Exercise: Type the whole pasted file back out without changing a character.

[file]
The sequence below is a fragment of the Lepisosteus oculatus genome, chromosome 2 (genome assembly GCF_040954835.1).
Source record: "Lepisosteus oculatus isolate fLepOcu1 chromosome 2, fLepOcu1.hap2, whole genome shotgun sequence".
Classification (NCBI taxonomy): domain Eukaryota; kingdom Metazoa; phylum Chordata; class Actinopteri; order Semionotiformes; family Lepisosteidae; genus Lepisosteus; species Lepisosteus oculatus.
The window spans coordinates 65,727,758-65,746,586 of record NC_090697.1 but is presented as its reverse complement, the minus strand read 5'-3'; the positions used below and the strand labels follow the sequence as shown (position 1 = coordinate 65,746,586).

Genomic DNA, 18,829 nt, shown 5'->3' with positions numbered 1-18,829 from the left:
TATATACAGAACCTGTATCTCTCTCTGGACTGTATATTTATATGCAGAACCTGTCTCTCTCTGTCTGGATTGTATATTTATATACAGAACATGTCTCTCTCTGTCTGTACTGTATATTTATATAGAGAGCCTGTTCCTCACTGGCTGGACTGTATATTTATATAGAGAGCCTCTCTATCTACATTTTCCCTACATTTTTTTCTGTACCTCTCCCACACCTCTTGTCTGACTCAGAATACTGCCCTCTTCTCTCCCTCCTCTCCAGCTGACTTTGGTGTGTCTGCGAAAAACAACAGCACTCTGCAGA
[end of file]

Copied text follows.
The sequence below is a fragment of the Lepisosteus oculatus genome, chromosome 2 (genome assembly GCF_040954835.1).
Source record: "Lepisosteus oculatus isolate fLepOcu1 chromosome 2, fLepOcu1.hap2, whole genome shotgun sequence".
Classification (NCBI taxonomy): domain Eukaryota; kingdom Metazoa; phylum Chordata; class Actinopteri; order Semionotiformes; family Lepisosteidae; genus Lepisosteus; species Lepisosteus oculatus.
The window spans coordinates 65,727,758-65,746,586 of record NC_090697.1 but is presented as its reverse complement, the minus strand read 5'-3'; the positions used below and the strand labels follow the sequence as shown (position 1 = coordinate 65,746,586).

Genomic DNA, 18,829 nt, shown 5'->3' with positions numbered 1-18,829 from the left:
TATATACAGAACCTGTATCTCTCTCTGGACTGTATATTTATATGCAGAACCTGTCTCTCTCTGTCTGGATTGTATATTTATATACAGAACATGTCTCTCTCTGTCTGTACTGTATATTTATATAGAGAGCCTGTTCCTCACTGGCTGGACTGTATATTTATATAGAGAGCCTCTCTATCTACATTTTCCCTACATTTTTTTCTGTACCTCTCCCACACCTCTTGTCTGACTCAGAATACTGCCCTCTTCTCTCCCTCCTCTCCAGCTGACTTTGGTGTGTCTGCGAAAAACAACAGCACTCTGCAGA